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  • Writer's pictureRuori McMahon

Business Rates: The most important cut that Government can make.

Updated: Jul 28, 2022

Last month we wrote an article about the Tory leadership race, and if there were any candidates calling for significant business rates reform.

At the time, there were ten hopeful MP's staking their claim. A number that's now been whittled down to two. Rishi Sunak and Liz Truss.

We've had a look into what each candidate has publicly promised, and we're still concerned about the lack of mention given to the business rates sector.

But why are big names such as Tesco, Greggs, and Morrisons calling business rates the most important cut that any future government can make?

Neither candidate is keeping the high street in focus.

By far, the biggest cut that both candidates have included in their manifestos is to corporation tax. But as corporation tax is based on net profit - something that high streets haven't seen much of over the past two years - many retailers won't feel much relief.

The Retail Jobs Alliance, formed from household companies such as Sainsbury's, Waterstones, and the Co-Op, has highlighted the need to focus on a business rates cut if the high street is to recover.

And the Retail Job allowance isn't the only organisation calling out for reform.

The British Beer and Pub Association has renewed its call for business rates reform, as the Department For Levelling Up Housing And Communities "Business Rates Revaluation 2023" closed 25/07/22 with no major breakthroughs.

What difference would business rates reform make?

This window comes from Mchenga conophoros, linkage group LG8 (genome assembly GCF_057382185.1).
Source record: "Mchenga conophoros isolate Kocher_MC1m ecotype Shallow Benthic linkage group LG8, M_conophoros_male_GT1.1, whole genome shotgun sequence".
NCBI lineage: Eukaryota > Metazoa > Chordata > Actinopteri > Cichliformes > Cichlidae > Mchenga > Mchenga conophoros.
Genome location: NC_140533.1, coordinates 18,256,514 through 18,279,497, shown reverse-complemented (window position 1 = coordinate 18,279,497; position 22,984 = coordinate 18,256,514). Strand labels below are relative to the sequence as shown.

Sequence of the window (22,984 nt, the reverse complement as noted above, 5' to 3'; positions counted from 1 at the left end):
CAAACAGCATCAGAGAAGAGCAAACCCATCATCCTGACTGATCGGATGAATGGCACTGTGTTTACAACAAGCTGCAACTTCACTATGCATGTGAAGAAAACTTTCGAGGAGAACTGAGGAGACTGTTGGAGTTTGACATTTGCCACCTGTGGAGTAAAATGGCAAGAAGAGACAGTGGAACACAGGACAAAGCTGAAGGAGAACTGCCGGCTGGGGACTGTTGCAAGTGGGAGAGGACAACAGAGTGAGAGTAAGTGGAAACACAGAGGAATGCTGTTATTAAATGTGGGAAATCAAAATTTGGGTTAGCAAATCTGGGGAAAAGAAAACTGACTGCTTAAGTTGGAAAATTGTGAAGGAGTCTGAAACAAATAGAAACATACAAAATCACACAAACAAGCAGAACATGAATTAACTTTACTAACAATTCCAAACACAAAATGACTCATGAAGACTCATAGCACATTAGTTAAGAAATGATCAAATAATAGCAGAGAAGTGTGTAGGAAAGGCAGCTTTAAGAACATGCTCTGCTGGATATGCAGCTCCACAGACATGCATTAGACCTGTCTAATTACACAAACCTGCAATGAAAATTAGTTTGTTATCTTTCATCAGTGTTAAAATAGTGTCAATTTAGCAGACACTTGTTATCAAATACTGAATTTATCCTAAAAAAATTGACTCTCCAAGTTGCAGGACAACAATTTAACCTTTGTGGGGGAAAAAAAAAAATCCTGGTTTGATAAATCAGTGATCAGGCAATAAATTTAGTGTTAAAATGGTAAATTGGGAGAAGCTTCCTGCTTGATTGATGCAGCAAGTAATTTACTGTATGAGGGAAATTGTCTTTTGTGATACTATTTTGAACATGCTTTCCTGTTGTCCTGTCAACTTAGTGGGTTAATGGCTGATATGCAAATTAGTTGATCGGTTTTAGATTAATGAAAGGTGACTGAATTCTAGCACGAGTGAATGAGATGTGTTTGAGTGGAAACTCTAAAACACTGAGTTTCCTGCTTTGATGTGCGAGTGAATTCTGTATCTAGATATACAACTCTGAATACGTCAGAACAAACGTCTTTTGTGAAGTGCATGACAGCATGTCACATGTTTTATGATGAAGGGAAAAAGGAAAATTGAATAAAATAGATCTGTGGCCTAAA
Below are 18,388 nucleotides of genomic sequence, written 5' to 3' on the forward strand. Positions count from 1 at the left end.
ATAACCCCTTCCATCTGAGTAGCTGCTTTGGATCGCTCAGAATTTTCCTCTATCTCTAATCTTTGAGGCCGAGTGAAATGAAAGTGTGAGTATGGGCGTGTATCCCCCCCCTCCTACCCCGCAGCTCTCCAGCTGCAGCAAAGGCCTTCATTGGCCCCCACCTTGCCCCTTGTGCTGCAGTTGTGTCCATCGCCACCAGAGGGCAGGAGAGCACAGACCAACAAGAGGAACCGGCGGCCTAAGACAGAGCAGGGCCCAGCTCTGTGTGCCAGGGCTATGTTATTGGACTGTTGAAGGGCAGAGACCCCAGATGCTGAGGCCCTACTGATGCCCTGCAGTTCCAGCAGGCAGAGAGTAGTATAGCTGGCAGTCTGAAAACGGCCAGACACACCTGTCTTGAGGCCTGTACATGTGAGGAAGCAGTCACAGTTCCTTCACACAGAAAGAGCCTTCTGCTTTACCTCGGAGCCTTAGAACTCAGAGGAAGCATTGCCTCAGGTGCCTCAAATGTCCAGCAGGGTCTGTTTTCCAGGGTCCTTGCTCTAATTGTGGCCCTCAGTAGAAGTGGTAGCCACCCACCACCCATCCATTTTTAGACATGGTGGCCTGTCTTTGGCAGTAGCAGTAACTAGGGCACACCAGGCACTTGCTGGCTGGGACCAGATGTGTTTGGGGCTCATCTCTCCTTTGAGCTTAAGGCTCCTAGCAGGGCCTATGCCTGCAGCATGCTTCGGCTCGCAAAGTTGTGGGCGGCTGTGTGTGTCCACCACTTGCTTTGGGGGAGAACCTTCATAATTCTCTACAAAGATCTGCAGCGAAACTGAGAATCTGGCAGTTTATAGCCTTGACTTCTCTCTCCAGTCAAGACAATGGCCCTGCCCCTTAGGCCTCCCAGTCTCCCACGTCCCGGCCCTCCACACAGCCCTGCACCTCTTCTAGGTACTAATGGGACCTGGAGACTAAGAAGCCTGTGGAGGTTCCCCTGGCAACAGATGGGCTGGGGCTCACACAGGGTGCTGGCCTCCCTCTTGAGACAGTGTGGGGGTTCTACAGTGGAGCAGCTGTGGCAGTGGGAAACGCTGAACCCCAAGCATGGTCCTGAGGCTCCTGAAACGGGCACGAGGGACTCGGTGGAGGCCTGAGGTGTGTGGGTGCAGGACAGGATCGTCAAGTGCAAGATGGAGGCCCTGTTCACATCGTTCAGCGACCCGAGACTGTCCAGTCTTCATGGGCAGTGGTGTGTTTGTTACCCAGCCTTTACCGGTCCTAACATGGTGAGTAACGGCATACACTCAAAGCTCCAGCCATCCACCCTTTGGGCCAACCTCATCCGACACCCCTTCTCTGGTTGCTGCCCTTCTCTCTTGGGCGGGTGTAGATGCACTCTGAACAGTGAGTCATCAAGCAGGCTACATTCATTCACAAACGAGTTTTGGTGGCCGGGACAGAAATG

A recent report from the RJA illustrated what could happen if the £17.2 Billion cost of reversing a 6% increase to cooperation tax was instead applied to business rates reform.

Analysis showed that you could completely remove the burden of business rates on all retail properties in England, while still cutting cooperation tax by 2%. A move such as this would help 197,000 struggling retail businesses continue to trade.

On average, we can reduce our client's business rates by between 12 and 20 percent. A 20% cut in business rates for every single commercial premises liable for business rates would cost £7.3 billion.

So prime minister candidates could do our job for us, and still have £10 billion left to spend on cooperation tax cuts. It certainly sounds to us like a business rates reform should be far higher on the priority list than it currently is.

What can you do right now?

Many businesses can't wait for the Conservative party to find a new leader, with thousands of commercial properties entering insolvency while waiting for the result of a business rates appeal.

This is further exhibited by the back and forth between business and council/VOA when going through the check/challenge/appeal process.

Most of the time, further evidence is required to back up a claim at multiple stages during the process. To help prevent stretching out an already convoluted system even further, make sure you know the evidence you'll need to provide before beginning the appeal process.

If you need help or advice on submitting your appeal, feel free to get in touch.

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